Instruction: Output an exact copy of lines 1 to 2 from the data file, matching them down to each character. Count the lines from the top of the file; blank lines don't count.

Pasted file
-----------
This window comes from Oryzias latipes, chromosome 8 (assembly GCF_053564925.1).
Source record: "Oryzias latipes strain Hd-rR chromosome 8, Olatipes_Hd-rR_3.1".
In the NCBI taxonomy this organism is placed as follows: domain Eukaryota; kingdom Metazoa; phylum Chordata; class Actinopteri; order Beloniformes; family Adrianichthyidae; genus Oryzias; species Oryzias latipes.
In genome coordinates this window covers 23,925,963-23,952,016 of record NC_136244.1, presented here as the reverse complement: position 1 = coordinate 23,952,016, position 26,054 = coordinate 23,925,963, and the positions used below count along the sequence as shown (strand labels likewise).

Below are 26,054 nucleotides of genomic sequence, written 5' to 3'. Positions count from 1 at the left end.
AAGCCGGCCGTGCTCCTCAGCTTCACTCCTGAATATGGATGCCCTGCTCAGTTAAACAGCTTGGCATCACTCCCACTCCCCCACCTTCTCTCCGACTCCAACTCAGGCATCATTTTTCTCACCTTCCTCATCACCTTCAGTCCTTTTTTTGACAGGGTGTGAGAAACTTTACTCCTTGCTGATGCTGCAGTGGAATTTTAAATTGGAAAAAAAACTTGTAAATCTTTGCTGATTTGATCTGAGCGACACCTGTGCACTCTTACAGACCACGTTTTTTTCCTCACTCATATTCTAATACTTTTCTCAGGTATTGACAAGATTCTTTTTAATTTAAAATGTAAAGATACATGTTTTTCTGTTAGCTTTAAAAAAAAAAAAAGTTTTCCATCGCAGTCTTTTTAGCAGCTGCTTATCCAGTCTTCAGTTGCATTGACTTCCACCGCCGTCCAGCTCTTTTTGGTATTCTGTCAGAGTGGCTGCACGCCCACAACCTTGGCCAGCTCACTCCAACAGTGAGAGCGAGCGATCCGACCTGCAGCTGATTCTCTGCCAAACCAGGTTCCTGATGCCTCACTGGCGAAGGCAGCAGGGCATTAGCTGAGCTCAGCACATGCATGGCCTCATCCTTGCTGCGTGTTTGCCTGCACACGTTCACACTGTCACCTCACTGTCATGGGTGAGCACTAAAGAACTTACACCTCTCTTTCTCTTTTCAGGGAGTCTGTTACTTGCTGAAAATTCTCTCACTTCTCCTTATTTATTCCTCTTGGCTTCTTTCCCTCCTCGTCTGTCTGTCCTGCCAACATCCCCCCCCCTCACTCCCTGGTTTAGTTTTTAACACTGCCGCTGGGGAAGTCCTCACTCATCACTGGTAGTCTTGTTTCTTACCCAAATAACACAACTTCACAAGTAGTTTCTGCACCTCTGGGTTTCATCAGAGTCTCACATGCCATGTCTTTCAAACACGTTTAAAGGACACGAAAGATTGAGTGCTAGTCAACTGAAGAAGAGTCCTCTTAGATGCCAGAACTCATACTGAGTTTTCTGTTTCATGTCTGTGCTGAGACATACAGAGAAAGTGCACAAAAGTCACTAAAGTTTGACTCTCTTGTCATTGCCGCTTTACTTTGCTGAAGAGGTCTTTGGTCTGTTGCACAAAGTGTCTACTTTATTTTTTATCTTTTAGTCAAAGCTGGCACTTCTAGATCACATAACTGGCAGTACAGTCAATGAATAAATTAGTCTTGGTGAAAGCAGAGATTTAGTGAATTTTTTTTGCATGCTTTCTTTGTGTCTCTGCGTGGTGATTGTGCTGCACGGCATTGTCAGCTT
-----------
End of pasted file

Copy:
This window comes from Oryzias latipes, chromosome 8 (assembly GCF_053564925.1).
Source record: "Oryzias latipes strain Hd-rR chromosome 8, Olatipes_Hd-rR_3.1".